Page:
The Native American Community on the Fourth

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The Native American Community on the Fourth

The Native American Indian Center of Boston.

The Native American Indian Center of Boston.

The Native American Indian Center of Boston.

The Native American Indian Center of Boston.

Avani Kalra, NECIR Summer Journalism Student, Student at Francis W. Parker High School, Writer at The Parker Weekly, Former Staff Writer/Copy Editor, Present Editor in Chief at The Weekly

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The Native American Indian Center of Boston.

Many Americans have their own tradition for the Fourth of July. Some watch fireworks, some attend parades, some read the Declaration of Independence. For members of the Mashpee Wampanoag Tribe, the Fourth of July for the past 97 years has entailed preparing for their annual Powwow.

“The Fourth of July is a homecoming for our tribe,” said Michelle M. Hughes, a tribe member and a director at Boston’s North American Indian Center. We have a Pow Wow every year around the Fourth, and we spend all year preparing for it. It is sort of a religious experience.”

Around 300 tribe members gather together for food, dance, song, music, and traditional competitions and games for three days. Held on tribal lands, the Powwow begins with the “Grand Entry”––the entering of all participants and visitors into the arena. Many flags are brought to the ceremony, including the U.S. flag, tribal flags, the Pow flag, and the Eagle Staffs of the Native Nations present. Each flag is carried by a veteran.

“A high percentage of the Native American community are veterans, including my own father,” Hughes said. “I’ve come to rest with what the flag means to me, even though when I was younger I would never wear red, white, and blue because I was Native American.”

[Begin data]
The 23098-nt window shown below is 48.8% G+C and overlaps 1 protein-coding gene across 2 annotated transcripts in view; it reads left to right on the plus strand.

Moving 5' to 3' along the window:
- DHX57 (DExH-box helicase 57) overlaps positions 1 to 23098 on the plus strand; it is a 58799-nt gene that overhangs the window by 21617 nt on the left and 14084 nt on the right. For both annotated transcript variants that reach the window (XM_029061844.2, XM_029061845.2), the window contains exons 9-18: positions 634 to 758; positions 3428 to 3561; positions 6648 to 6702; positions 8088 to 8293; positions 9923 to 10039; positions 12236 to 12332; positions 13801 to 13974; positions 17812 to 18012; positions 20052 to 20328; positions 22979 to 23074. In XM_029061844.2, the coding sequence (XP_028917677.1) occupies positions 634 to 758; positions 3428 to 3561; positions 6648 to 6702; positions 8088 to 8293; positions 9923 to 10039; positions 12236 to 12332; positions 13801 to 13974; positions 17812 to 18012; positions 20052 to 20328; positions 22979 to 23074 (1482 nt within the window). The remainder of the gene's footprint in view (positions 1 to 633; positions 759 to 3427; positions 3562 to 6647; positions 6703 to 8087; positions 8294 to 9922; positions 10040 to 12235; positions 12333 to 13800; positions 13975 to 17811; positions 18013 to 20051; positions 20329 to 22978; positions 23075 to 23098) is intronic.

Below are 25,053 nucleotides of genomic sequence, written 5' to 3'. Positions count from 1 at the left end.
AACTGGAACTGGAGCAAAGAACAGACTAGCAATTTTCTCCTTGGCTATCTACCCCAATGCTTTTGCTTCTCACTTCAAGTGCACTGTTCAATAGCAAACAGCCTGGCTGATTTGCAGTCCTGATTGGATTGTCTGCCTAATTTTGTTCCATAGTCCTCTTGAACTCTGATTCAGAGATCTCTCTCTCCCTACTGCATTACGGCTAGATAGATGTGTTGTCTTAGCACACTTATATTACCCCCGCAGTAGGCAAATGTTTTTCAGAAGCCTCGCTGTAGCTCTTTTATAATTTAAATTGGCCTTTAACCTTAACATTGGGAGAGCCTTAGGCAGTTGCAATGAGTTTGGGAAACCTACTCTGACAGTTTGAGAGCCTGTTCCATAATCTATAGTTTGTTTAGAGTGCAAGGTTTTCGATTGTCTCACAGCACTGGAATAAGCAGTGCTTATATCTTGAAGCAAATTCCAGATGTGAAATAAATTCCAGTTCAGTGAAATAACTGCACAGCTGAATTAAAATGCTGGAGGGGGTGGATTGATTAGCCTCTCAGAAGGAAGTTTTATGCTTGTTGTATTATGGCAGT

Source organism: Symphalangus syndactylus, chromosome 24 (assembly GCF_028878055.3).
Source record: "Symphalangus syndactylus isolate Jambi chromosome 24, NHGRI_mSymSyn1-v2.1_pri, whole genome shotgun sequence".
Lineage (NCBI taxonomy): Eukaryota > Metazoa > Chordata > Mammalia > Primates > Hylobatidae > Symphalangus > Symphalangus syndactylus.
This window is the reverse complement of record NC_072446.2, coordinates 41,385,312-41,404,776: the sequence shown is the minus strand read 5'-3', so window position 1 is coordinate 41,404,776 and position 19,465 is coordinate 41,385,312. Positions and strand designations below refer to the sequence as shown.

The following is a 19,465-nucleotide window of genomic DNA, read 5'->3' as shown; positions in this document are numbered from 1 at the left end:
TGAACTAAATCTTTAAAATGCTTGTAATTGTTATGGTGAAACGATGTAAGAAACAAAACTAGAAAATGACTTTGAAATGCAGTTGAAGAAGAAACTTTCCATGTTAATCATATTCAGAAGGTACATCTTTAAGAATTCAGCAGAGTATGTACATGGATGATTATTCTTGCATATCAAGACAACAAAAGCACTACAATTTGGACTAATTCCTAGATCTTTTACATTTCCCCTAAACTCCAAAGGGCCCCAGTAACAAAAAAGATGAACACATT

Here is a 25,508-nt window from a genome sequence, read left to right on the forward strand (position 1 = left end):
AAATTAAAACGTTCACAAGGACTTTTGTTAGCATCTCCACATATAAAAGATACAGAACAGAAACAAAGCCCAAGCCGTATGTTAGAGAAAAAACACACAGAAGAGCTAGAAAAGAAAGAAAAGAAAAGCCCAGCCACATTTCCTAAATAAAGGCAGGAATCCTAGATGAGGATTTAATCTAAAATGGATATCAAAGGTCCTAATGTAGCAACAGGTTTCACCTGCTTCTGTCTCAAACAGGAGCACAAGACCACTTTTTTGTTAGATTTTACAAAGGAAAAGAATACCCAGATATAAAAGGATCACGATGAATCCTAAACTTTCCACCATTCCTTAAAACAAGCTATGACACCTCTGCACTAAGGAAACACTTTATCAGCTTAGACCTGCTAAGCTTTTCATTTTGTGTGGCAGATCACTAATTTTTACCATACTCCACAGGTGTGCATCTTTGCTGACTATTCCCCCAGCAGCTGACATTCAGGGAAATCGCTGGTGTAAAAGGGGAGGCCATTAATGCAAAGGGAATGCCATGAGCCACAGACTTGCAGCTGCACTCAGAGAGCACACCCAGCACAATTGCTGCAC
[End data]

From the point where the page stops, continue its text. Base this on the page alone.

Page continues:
The carrying of the American flag is a reminder of the veterans’ service, as well as the government’s treatment of Native Americans, the tribe’s website says.

Historically, Native Americans have come second to European settlers in the United States. The Declaration of Independence refers to Native Americans as “merciless Indian savages,” just thirty lines below the famous quote, “all men are created equal.”

Although she is still not completely patriotic, Hughes says she doesn’t see a problem with people having pride in their country, given the diversity throughout the country.

But, despite their patriotism, Hughes feels the voices of Native Americans are not being heard. “We are a protected class of people who deserve to continue to be protected, and we deserve representation in the state of Massachusetts,” Hughes said. “We should be the first thought of.”

There has been a shift with the Trump administration. “The new administration is disheartening,” Hughes said. “Trump isn’t at all culturally connected, and it feels like we have to prove we get a place in office. The climate has definitely changed.”

A lack of respect from spectators who attend the Powwow is a result of this new climate, Hughes thinks. “We have a big problem with pictures,” she said. “A lot of these rituals are sacred and important and the public will just take pictures.”

As Powwow started the fifth, Hughes spent her Fourth of July preparing for the next day, and ended by watching fireworks on the beach with her children. She sees no issue with celebrating the holiday as a Native American.

“Independence day is independence day, and it means something different for everyone. Our traditions and our customs shouldn’t be forced on anyone else’s and anyone else’s shouldn’t be forced on us. But I think history shouldn’t stop us from celebrating the day completely,” she said.

Hughes believes that the flag has a different meaning to her than it does for other citizens, however: “I used to think freedom, but I don’t feel it’s freedom anymore. It’s a privileged society. And if you’re smart enough, or educated enough, you get the abundance of what the American flag brings you. ”